TV Review // Doctor Who: Series 9, Episode 11: Heaven Sent
Spoilers Ahead! REPEAT Spoilers Ahead!
Starring: Peter Capaldi
Directed: Rachel Talalay
As a certain River Song once said, spoilers, sweetie! That’s right, this much hyped (and rather good) episode is awash with spoilers so if you haven’t seen the episodes either side look away now. If you have, then carry on as you were, because Heaven Sent was as experimental as you could get in Doctor Who and succeeded in pulling off the artful experiment that it really was.
With just Peter Capaldi and a cut off sea fortress to fill the nearly sixty minutes of action a lot was at stake. Would a notoriously fickle audience accept the fourth wall breaking, art movie-esque tropes of this rather extraordinary script? Would the one-hander narrative even sustain itself?
Thankfully, it does and after the flawed experiment that was Sleep No More that’s a relief.
More eager viewers may have seen the classic series story, The Deadly Assassin, in which the Fourth Doctor is lured to Gallifrey sans companion and procedes to have a rather classic adventure ensue. Heaven Sent is rather similar in concept, with much solitary pondering of the situation and corridor walking and no definite idea of just where The Doctor is. (In the beginning, at least)
But despite appearances, The Doctor is not alone. No, he’s being constantly stalked by a creature called The Veil. With a covered face, the constant company of flies and a habit of sneaking out of unexpected corners to rather shock inducing effect it’s a mysterious yet vague enough to be fearsome creation. For much of the episode it pursues The Doctor relentlessly, never stopping until it finally gets its scaly hands on him and burns him rather horrifically. It’s the scenes of The Doctor crawling to the transporter room, bloodied, burnt and close to death that succeed the most here. When he finally fades into dust on the ground and the realisation that on each arrival he picks up his own ashes, puts on his previous self’s clothing and steps in the same manner as each before comes about its powerful. And those skulls floating about in the water? Yes, they’re all The Doctor.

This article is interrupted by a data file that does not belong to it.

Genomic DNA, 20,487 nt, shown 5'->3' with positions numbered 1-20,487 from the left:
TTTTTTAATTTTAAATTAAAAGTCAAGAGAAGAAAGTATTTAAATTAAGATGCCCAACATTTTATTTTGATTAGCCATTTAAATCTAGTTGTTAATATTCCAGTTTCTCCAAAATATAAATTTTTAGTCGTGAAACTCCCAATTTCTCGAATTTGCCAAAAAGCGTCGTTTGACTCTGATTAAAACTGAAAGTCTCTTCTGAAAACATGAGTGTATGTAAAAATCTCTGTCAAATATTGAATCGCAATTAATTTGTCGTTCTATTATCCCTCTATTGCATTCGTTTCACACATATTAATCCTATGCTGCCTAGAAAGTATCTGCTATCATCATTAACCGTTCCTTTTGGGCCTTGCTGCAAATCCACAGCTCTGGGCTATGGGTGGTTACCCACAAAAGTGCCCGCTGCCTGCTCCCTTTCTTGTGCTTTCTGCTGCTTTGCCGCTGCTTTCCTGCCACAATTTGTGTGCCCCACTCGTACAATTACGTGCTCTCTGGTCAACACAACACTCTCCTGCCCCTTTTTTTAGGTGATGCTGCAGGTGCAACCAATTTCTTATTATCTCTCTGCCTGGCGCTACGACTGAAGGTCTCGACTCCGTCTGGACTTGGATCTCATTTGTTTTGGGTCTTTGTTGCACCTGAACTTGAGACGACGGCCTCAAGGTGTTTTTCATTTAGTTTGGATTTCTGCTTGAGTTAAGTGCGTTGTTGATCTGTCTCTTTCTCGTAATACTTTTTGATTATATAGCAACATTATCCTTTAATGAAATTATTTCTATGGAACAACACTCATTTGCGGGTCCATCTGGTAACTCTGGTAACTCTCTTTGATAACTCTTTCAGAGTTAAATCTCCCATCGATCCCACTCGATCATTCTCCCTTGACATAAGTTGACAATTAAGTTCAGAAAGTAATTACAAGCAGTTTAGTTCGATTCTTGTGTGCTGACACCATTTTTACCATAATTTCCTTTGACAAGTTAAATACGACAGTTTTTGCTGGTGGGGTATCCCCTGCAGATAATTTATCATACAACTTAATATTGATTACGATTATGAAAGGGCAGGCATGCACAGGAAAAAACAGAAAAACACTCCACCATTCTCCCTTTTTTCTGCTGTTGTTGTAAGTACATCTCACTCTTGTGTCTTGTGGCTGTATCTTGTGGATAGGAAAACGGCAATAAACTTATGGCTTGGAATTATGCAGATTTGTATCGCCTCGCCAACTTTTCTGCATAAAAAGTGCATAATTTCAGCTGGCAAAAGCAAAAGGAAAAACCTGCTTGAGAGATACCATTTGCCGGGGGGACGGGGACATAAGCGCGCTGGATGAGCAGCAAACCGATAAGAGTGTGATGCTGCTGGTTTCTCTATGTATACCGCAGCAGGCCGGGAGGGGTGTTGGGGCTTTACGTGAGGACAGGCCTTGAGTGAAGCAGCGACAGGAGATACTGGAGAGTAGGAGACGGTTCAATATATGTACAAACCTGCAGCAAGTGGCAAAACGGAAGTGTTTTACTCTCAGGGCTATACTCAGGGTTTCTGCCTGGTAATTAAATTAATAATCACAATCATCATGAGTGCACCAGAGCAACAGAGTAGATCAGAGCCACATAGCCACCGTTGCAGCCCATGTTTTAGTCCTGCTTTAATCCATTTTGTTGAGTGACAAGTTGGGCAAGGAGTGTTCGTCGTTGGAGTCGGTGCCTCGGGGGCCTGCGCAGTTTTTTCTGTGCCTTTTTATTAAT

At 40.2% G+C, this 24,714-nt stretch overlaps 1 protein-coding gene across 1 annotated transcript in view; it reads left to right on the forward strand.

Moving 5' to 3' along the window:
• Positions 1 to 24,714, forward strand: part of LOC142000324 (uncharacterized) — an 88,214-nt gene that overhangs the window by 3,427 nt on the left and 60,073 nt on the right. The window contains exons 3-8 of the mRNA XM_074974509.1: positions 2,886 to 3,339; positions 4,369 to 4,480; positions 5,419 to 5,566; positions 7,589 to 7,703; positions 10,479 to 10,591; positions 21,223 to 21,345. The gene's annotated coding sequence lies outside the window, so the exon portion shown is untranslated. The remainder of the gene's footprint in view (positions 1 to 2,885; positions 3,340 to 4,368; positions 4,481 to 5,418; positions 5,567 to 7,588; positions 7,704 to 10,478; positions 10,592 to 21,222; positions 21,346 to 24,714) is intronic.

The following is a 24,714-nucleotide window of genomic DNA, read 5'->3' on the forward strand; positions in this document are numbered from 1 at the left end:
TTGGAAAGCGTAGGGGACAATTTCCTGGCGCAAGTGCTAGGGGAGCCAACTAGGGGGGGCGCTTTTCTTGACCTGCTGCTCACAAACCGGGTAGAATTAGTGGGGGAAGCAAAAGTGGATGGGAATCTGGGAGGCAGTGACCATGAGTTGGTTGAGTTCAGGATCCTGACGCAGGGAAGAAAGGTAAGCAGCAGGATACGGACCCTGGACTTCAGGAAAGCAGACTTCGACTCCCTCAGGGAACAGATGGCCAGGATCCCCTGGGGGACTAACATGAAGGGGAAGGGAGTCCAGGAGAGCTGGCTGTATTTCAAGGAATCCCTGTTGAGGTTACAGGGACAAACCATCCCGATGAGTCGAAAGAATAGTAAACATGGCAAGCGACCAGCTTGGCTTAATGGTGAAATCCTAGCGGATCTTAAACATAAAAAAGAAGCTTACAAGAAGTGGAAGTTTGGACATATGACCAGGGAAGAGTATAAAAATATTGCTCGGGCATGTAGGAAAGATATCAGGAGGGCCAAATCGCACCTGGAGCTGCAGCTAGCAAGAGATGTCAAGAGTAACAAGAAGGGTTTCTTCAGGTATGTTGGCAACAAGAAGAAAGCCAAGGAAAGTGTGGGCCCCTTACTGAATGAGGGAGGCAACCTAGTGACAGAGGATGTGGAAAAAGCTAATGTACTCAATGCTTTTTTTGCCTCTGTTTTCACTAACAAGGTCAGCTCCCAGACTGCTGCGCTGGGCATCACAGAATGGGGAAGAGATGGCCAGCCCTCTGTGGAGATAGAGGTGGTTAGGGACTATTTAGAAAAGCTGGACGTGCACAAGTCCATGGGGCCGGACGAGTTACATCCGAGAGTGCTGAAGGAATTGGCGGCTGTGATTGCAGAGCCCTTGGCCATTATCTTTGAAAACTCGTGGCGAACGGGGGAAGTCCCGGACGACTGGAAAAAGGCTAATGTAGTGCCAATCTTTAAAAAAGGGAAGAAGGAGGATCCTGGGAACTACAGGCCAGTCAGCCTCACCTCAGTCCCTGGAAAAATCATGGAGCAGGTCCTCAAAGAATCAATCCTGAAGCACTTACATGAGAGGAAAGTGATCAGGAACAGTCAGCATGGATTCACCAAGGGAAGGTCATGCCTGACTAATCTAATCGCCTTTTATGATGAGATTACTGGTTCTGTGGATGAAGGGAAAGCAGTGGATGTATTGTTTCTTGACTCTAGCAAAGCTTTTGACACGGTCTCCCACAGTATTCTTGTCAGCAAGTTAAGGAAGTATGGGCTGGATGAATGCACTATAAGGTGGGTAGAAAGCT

As he finally manages to chip away the wall between his prison and ‘Home’ (assumed to the TARDIS) and the years and skulls build up we realise what has actually been happening. It’s all really simple, in fact. It’s a long way round escape from The Confession Dial that leads to a very familiar place indeed. This is where last week’s comments from our fellow writer for this series’ reviews come in most prescient. In one word, spoilers. Tantalising as they are, it seems that this series has been over spoilered from the very beginning. Teasers, perhaps are part of the fun of watching but it would be lovely if the viewer wasn’t expecting events to occur having seen them in listings publications beforehand.
Question: Was this episode set in real time or it take place entirely in the realm of the Confession Dial?
Similar Episodes of other shows: The Avengers, (as in bowler hats and umbrellas), did a similar one-hander episode in the form of The House That Jack Built. In fact, it’s really very similar indeed when you consider the revolving rooms and Mrs Peel’s internal dialogues. Do watch, if you can!
Homecomings: It’s been expected for a while now, especially since The Day of the Doctor, but The Doctor is home at last. There certainly isn’t a welcome mat though…
Clara: Her presence lingers strongly here, even though she doesn’t actually appear. The Doctor is clearly upset by her loss and addresses her throughout despite her absence.
Mind Palaces: If you’re a fan of Sherlock, you’ll be aware of the concept of the Mind Palace. Turns out, the Doctor’s Confession Dial is effectively a giant Mind Palace with gorgeous architecture to boot. The TARDIS control room also forms part of it somehow. In fact, we see more of the TARDIS here than we have for a while…
Next: Hell Bent (Part 3)
Seba@SRCZmagazine. Images © BBC